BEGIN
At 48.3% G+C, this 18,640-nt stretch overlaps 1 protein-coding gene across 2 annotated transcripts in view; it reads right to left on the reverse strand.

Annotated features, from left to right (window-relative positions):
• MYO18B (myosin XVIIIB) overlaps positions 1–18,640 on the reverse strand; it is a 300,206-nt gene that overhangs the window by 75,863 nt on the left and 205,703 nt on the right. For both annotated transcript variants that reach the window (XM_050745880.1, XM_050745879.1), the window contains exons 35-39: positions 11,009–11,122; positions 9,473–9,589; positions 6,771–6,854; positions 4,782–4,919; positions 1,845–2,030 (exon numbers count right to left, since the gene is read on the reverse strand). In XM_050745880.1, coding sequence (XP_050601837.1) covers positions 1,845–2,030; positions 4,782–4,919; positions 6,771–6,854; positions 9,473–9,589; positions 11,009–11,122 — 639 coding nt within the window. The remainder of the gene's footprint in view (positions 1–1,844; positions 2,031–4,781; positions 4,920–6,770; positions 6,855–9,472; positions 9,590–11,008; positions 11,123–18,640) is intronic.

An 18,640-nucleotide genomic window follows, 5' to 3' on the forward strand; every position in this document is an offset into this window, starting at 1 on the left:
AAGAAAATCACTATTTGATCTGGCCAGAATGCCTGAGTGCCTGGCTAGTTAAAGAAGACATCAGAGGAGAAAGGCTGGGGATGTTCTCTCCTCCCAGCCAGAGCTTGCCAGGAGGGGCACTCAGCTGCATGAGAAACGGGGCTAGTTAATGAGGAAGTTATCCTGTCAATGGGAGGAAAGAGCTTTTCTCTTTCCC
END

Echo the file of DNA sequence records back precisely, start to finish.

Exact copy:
At 48.3% G+C, this 18,640-nt stretch overlaps 1 protein-coding gene across 2 annotated transcripts in view; it reads right to left on the reverse strand.

Annotated features, from left to right (window-relative positions):
• MYO18B (myosin XVIIIB) overlaps positions 1–18,640 on the reverse strand; it is a 300,206-nt gene that overhangs the window by 75,863 nt on the left and 205,703 nt on the right. For both annotated transcript variants that reach the window (XM_050745880.1, XM_050745879.1), the window contains exons 35-39: positions 11,009–11,122; positions 9,473–9,589; positions 6,771–6,854; positions 4,782–4,919; positions 1,845–2,030 (exon numbers count right to left, since the gene is read on the reverse strand). In XM_050745880.1, coding sequence (XP_050601837.1) covers positions 1,845–2,030; positions 4,782–4,919; positions 6,771–6,854; positions 9,473–9,589; positions 11,009–11,122 — 639 coding nt within the window. The remainder of the gene's footprint in view (positions 1–1,844; positions 2,031–4,781; positions 4,920–6,770; positions 6,855–9,472; positions 9,590–11,008; positions 11,123–18,640) is intronic.

An 18,640-nucleotide genomic window follows, 5' to 3' on the forward strand; every position in this document is an offset into this window, starting at 1 on the left:
AAGAAAATCACTATTTGATCTGGCCAGAATGCCTGAGTGCCTGGCTAGTTAAAGAAGACATCAGAGGAGAAAGGCTGGGGATGTTCTCTCCTCCCAGCCAGAGCTTGCCAGGAGGGGCACTCAGCTGCATGAGAAACGGGGCTAGTTAATGAGGAAGTTATCCTGTCAATGGGAGGAAAGAGCTTTTCTCTTTCCC